Last blog post we explored the relationship of our fingers to parts of our scapula. This month we will look at the growth of muscular strength and the development of our spinal curves in relation to presence.
If you find you are a ”spineless push over” and that people easily manipulate you, or find it difficult to say “no” and push back, revisiting push patterns can help transform such experiences, so you can stand up for yourself and feel more confident and present in your choices.
Emotions have physical manifestations. These manifestations may have developed long before consciousness. What is fortunate is that we have it in us to repattern physically, and with intention notice-accompanying emotions as we transform thought patterns via these experiences. In so doing we provide ourselves with nurturing we need to feel we belong in our own skin. When we witness, care, and hold ourselves, we discover what we want and we promote healing of our whole self.
Developmentally, Yield and Push patterns are responsible for strength and help in the creation of boundaries and body tonus. These patterns can offer emotional support as well. The underlying push to vertical uprightness is an important aspect to gaining our sense of presence and self. With that awareness can come the knowledge of desires.
As babies, when first placed on the floor for tummy time, we were not passive; we were yielding into and sensing our connection to the earth. If our environment was a safe and loving one, and we heard a familiar caring voice calling us, we aimed to move towards that pleasurable sound.
Lifting our heads and chests towards a nurturing caregiver helped create and strengthen our spinal curves. We gained a sense of accomplishment as we lifted up and discovered new space in our world. Being met with the attention of a loving communicating caregiver, we basked in the glow of affection. When we rested on the floor we were one with it, when we pushed against the floor to move, we were separate from it. This is how we began to experience boundaries.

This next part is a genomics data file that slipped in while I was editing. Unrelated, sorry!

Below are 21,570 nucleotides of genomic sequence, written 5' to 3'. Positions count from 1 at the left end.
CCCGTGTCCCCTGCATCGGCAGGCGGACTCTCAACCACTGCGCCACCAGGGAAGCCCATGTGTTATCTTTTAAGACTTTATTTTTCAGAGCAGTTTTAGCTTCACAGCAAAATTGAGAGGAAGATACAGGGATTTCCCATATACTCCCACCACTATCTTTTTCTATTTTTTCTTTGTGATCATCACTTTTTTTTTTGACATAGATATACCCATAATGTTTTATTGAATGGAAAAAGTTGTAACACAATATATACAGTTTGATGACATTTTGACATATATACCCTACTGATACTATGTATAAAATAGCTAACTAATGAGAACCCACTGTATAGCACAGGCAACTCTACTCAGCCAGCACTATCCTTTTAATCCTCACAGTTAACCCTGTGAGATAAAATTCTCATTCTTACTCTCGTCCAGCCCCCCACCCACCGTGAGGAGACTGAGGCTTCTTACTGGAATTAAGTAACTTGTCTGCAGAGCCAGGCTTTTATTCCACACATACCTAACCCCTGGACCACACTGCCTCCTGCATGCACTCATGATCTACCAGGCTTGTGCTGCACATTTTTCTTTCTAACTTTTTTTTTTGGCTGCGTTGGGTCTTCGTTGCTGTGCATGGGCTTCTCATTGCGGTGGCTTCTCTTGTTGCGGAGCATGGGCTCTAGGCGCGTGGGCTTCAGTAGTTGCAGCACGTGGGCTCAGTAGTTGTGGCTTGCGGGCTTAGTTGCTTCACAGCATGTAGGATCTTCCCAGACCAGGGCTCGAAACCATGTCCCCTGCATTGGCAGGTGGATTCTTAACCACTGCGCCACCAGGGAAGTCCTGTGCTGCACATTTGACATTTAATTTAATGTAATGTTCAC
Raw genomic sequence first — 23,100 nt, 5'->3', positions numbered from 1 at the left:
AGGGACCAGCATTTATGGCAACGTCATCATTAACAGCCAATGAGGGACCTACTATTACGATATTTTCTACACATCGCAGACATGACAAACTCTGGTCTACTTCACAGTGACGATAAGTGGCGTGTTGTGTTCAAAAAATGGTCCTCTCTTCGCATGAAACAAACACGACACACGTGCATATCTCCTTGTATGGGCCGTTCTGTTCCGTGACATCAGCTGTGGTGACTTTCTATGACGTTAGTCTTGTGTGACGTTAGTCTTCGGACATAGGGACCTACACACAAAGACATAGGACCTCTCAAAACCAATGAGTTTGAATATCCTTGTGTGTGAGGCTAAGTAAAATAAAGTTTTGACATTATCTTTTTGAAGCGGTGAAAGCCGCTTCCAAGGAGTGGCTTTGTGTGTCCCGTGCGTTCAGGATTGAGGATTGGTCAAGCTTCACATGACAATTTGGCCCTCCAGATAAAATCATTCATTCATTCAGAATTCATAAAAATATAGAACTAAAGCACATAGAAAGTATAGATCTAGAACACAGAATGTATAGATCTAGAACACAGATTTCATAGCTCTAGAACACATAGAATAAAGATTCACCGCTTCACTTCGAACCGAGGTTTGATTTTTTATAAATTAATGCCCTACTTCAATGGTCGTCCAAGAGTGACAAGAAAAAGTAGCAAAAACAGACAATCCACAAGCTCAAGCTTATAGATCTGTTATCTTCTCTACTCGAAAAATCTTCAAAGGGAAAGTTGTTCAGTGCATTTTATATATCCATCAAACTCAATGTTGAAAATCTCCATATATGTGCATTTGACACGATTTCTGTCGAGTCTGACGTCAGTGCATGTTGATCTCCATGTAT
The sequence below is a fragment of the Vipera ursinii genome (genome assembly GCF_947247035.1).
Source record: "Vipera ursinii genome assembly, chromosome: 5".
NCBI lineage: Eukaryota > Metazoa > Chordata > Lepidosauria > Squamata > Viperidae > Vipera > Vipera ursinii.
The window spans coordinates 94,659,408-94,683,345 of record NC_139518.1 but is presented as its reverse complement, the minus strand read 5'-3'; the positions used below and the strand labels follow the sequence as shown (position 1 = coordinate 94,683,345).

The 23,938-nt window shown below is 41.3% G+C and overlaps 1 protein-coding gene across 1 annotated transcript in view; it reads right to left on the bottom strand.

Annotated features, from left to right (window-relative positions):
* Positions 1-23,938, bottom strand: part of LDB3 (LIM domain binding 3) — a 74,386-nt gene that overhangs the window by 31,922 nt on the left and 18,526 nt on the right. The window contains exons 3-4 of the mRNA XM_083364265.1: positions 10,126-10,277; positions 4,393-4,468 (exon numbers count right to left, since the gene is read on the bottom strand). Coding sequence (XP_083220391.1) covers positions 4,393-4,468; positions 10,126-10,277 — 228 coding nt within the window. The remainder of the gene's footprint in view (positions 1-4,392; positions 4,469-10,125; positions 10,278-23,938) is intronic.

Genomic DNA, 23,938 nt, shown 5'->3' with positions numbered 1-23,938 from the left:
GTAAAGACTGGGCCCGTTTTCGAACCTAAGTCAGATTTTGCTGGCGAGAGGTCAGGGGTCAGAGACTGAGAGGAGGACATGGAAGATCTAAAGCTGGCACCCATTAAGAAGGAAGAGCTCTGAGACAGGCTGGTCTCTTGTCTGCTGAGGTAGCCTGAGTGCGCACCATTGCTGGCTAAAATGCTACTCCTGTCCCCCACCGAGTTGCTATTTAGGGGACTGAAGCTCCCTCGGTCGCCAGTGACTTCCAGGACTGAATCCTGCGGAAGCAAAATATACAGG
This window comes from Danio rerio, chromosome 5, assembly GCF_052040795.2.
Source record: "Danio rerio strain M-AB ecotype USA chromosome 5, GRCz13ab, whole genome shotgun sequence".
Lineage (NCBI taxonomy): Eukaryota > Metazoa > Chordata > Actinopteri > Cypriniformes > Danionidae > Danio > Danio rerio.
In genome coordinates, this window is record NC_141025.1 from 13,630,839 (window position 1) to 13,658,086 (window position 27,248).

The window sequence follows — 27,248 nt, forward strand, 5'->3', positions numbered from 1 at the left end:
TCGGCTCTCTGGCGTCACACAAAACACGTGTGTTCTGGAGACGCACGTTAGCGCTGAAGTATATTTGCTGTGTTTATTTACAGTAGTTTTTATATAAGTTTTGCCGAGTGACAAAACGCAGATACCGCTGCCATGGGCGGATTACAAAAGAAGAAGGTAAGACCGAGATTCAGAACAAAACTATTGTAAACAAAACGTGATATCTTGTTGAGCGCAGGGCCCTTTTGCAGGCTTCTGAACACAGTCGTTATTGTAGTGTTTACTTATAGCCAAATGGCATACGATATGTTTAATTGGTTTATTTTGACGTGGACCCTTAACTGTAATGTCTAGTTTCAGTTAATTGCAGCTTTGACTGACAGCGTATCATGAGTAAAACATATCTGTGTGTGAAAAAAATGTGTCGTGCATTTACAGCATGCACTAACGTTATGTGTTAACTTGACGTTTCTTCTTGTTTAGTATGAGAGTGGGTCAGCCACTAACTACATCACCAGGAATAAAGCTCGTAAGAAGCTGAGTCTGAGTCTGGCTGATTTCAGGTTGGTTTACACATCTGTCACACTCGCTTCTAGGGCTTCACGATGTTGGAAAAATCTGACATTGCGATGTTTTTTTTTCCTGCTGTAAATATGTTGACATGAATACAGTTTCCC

As we developed we found we could push with our feet as well and eventually pushed onto our knees and onto our feet. We discovered more about our world as we learned to sit up, then to stand. Our brains processed more stimuli with each new level of space we attained. If the world was welcoming we flourished, if it was uninviting, we learned to protect.
If we were not modeled loving attention we may have developed the feeling that we were burdensome. It was too much to ask for any needs to be met. If our environment was full of noxious stimuli (like yelling or rough handling), or no one came to care for us when we cried, we may have pulled into ourselves, and held tightly to protect ourselves from an unsafe world.
If we were not given attention, our yielding may have turned to passivity and we collapsed into ourselves when no one came to our aid. We may not have pushed very hard to develop strength or tone in our front or back body, because we got the message we don’t matter. When no caring, affection, nurturing, attention is provided at this young age, often low affect and abandonment issues result.
Emotionally, recognizing you has it in you to create boundaries and build up strength to push supports self-confidence. As adults, we have it in us to develop emotional eloquence from a physical place. When you notice your back feels stronger and you have more energy, you are able to connect more with your internal needs. You may notice you have more determination or you are more upbeat. You are able to respond to your external environment more consciously and discover you have choice.
With a conscious approach we may experience this intention of lifting ourselves up by sensing our spine lengthening and supporting our ideas. With our feet on the floor feeling the yield and push underneath we sense the foundational support we need to reach out into the world.